The Department of Health and Human Services (HHS) released the draft Trusted Exchange Framework on Jan. 5. In a news release, HHS says the framework will be a "significant step toward achieving interoperability," which is a requirement of the 21st Century Cures Act of 2016.

The draft of the framework, issued by HHS's Office of the National Coordinator for Health Information Technology (ONC), "advances Congress' intent that building and maintaining trust is an important core element in ensuring that health information is available where and when it is needed to manage patient health and care."

The framework proposes policies, procedures and technical standards designed to advance the single on-ramp to interoperability requested by Congress. Per HHS, implementation of the framework will be facilitated through ONC in collaboration with a single recognized coordinating entity that is slated to be selected through a competitive process. The coordinating entity will develop a single common agreement that Qualified Health Information Networks and their participants will voluntarily agree to adopt.

"The draft Trusted Exchange Framework we issued today reflects the successes and challenges already existing in the exchange of health information and is designed to help guide the nation on its path to interoperability for all," Don Rucker, M.D., national coordinator for health information technology, said in a statement.

In HHS's statement, ONC will continue to engage with federal partners, such as the Department of Veterans Affairs (VA) and other stakeholders, to establish interoperability that allows health information to be used effectively in care and treatment decisions.

Here's how the framework supports achieving nationwide interoperability:

  • Patient access: Patients must be able to access their health information electronically without any special effort.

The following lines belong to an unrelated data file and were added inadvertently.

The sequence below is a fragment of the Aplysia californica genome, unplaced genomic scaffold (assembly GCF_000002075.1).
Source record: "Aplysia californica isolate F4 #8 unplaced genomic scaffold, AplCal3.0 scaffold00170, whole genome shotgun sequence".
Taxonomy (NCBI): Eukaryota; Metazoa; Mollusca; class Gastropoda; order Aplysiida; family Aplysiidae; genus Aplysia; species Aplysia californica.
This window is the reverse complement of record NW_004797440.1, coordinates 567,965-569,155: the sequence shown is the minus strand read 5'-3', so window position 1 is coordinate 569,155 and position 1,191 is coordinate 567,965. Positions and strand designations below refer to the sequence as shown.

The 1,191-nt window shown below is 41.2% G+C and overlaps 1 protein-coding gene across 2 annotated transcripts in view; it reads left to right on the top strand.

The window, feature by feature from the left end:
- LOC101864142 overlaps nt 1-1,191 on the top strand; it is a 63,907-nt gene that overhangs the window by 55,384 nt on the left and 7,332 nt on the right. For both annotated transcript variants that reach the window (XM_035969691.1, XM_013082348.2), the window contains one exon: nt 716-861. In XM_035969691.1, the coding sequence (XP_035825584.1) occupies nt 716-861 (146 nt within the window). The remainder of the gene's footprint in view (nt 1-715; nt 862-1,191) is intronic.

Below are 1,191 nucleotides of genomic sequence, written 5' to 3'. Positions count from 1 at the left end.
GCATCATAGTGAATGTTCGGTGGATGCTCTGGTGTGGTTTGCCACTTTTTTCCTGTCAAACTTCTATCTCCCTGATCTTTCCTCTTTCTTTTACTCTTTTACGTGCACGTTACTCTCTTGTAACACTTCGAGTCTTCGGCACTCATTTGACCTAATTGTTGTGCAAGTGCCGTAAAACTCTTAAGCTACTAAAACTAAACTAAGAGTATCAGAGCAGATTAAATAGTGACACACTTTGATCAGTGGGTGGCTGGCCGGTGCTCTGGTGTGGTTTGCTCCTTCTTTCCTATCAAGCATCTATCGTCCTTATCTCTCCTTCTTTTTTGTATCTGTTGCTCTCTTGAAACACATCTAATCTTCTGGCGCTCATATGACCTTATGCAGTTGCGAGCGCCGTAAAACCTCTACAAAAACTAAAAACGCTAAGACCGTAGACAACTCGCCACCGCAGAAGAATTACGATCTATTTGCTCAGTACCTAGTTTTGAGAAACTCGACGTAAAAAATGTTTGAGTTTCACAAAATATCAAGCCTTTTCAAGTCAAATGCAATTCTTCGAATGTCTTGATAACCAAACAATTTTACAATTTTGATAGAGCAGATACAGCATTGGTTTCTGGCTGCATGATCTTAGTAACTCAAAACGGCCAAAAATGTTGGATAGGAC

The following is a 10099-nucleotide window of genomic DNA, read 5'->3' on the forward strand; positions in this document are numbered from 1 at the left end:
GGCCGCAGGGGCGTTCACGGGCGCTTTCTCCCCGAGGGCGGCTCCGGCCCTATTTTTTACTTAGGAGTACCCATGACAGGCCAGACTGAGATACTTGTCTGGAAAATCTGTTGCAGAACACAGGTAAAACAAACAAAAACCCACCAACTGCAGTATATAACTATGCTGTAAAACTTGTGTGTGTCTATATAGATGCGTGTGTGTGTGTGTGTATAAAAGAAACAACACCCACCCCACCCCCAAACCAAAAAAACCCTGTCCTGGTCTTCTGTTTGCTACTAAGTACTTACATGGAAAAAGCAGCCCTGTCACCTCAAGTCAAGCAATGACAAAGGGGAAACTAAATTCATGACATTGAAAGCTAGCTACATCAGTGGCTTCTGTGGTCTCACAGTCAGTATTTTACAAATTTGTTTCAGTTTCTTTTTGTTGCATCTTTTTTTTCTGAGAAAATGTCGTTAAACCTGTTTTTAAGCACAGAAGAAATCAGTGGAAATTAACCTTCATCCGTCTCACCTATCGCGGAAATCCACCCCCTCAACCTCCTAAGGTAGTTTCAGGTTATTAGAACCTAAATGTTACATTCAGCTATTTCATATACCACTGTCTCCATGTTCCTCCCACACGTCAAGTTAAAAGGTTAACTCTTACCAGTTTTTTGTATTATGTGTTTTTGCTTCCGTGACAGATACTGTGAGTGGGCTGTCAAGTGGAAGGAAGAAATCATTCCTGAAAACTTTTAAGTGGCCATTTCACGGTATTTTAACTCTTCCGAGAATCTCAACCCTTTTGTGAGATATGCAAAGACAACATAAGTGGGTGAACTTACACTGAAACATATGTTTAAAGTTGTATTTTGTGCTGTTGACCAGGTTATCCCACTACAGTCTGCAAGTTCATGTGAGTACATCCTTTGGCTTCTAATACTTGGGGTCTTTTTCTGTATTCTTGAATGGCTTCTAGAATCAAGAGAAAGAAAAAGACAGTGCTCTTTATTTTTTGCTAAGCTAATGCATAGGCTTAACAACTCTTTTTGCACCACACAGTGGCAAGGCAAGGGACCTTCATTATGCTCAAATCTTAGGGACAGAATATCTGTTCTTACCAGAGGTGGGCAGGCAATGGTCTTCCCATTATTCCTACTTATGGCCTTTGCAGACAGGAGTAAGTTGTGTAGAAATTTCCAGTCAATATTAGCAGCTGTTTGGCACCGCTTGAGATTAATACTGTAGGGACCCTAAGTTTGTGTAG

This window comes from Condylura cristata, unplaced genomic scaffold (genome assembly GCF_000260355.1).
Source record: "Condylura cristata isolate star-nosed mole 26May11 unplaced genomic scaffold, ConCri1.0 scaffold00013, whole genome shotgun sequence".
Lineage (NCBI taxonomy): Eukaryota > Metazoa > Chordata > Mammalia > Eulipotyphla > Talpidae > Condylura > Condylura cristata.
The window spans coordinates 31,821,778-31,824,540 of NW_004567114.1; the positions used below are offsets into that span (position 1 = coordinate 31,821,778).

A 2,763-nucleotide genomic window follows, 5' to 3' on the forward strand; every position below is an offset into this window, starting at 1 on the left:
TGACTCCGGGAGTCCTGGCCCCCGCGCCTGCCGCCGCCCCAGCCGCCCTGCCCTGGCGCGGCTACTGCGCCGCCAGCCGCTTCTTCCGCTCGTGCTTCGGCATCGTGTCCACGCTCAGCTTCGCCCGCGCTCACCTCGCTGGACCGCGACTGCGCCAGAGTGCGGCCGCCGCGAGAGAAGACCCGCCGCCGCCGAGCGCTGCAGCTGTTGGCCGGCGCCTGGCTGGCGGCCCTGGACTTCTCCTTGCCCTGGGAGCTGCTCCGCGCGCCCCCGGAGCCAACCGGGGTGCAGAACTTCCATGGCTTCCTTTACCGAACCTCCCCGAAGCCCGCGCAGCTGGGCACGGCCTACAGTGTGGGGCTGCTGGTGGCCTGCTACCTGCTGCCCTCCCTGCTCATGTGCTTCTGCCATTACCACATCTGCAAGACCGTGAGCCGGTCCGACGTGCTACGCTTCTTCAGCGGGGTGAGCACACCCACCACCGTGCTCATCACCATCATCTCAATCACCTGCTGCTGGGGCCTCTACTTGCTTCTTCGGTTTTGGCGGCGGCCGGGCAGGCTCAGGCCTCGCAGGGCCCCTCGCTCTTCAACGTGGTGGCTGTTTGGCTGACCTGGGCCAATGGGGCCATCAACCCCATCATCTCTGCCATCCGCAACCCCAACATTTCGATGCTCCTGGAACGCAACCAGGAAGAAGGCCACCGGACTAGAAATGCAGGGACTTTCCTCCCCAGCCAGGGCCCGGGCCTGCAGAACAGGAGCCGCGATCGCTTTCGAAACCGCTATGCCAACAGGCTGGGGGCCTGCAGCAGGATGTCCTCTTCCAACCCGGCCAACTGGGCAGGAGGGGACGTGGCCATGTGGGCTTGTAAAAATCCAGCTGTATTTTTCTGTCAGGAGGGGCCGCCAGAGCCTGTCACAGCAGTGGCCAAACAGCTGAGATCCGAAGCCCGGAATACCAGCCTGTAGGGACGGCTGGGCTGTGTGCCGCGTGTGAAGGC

• Population-level data exchange: Providers and payer organizations accountable for managing benefits can receive population-level health information, allowing them to analyze population health trends, outcomes and costs; identify at-risk populations; and track progress on quality improvement initiatives.
  • Open and accessible APIs: The health IT community should have open and accessible application programming interfaces (APIs) to encourage entrepreneurial, user-focused innovation to make health information more accessible and to improve electronic health record usability.

The framework would allow organizations to create agreements based on a particular business need to exchange information that may be different from those outlined in the proposal, the HHS statement said. It's also designed to prevent potential information blocking.

"The principles and direction we released, combined with the support of providers, existing health information networks, health IT developers, and federal agencies, are designed to help improve patient care, care coordination and the overall health of the nation," Rucker said.

According to Health IT Security, the draft framework specifically addressed how it aligns with HIPAA regulations: "HIPAA requires covered entities and business associates to remain HIPAA compliant even when conducting electronic transactions, such as electronic billing and fund transfers."

Additionally, ONC said it had worked with OCR to ensure that the framework does not contradict federal rules.

"Health information networks typically operate as business associates and currently have business associate agreements, otherwise known as participation agreements, in place with their participants," the draft said. "These agreements facilitate the exchange of electronic health information since they perform functions or activities on behalf of, or provide certain services for covered entities, such as determining and administering policies or agreements that define business, operational, technical or other conditions or requirements for enabling or facilitating access, exchange, or use of health information between or among two or more covered entities."

The comment period on this draft framework will be open through Feb. 20.